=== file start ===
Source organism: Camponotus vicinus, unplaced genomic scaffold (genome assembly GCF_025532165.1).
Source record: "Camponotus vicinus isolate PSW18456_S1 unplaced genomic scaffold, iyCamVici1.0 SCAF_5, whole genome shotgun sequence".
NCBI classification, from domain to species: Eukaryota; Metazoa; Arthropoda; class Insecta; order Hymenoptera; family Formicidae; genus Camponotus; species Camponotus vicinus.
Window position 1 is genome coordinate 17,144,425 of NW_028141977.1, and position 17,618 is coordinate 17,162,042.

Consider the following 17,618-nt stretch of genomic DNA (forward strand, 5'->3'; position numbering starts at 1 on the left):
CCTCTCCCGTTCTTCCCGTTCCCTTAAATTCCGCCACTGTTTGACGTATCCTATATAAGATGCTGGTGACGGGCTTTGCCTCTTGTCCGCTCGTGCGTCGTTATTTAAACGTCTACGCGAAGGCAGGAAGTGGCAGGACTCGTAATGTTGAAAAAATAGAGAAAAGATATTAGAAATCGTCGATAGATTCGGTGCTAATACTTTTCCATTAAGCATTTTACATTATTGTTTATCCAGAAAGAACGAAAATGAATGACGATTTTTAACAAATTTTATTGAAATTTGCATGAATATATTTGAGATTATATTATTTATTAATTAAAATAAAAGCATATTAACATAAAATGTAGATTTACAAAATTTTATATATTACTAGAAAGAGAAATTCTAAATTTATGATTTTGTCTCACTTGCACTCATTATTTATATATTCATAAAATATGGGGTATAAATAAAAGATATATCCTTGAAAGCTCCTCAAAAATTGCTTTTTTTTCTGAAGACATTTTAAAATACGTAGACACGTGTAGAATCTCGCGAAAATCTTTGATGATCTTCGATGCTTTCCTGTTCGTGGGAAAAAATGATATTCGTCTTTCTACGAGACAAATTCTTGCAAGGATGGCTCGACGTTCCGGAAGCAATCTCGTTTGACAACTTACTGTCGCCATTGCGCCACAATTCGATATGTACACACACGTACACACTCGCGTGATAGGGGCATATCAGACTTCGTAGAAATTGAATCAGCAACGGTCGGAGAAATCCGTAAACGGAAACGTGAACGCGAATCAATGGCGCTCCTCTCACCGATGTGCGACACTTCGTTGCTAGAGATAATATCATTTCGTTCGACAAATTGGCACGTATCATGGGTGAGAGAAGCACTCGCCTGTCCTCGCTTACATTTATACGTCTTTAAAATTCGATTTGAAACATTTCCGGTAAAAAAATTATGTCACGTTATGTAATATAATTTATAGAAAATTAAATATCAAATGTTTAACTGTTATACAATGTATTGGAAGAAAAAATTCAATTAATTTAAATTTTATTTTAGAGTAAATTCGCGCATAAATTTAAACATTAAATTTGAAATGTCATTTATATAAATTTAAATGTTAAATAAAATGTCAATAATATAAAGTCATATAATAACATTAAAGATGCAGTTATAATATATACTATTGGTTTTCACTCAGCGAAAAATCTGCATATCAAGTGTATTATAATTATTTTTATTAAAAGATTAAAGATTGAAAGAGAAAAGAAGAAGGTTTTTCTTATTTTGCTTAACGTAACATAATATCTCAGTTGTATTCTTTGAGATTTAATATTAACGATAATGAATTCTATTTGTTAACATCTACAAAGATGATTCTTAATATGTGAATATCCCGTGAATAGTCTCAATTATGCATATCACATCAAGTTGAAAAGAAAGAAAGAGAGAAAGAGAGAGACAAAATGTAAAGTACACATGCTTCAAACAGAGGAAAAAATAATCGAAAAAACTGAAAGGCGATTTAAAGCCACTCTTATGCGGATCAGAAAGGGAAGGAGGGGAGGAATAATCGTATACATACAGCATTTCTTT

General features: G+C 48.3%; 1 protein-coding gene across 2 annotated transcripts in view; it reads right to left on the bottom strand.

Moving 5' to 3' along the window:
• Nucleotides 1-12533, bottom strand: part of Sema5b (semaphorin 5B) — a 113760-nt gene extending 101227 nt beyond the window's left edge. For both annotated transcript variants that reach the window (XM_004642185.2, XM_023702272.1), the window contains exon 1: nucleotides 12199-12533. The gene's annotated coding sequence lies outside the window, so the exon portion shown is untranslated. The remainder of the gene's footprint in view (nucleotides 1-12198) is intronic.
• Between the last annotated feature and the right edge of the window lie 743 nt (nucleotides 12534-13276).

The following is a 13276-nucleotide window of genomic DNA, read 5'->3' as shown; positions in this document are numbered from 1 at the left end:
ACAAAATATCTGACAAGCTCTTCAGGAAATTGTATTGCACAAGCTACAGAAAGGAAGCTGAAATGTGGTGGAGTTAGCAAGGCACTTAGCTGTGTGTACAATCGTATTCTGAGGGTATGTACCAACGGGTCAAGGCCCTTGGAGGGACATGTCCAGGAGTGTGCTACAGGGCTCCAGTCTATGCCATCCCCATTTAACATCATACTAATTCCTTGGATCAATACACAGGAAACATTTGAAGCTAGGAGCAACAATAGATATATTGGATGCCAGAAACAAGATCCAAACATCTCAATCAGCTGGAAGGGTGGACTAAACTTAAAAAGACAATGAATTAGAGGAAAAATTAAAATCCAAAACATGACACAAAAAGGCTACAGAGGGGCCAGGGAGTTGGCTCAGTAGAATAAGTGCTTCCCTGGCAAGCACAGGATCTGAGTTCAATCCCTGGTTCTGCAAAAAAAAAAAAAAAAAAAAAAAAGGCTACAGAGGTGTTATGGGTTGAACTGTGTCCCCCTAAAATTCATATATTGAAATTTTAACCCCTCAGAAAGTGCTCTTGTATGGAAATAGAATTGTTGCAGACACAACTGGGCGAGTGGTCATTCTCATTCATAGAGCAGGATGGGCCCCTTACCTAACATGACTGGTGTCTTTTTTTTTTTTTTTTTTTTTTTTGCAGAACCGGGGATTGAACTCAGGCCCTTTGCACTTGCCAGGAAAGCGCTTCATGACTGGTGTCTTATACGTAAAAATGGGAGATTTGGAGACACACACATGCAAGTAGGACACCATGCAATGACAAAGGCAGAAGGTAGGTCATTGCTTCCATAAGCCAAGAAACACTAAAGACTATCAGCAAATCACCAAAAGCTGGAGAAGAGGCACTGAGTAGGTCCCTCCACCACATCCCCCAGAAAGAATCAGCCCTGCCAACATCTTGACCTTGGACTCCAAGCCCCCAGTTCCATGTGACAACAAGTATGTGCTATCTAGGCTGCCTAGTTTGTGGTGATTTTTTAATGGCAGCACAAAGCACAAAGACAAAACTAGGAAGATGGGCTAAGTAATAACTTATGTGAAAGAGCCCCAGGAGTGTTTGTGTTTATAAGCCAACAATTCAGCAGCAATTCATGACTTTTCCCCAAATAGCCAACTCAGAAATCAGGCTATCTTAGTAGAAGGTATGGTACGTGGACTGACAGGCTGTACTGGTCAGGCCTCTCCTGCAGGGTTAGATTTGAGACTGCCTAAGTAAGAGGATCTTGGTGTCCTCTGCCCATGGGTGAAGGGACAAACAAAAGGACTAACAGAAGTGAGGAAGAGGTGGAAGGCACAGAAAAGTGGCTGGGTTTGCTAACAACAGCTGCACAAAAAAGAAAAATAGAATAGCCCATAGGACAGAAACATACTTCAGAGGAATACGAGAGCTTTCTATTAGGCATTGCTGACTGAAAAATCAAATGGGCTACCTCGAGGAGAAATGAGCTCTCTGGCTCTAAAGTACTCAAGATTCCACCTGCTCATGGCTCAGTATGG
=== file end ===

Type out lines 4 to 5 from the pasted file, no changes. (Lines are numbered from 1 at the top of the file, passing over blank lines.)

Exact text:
Window position 1 is genome coordinate 17,144,425 of NW_028141977.1, and position 17,618 is coordinate 17,162,042.

Consider the following 17,618-nt stretch of genomic DNA (forward strand, 5'->3'; position numbering starts at 1 on the left):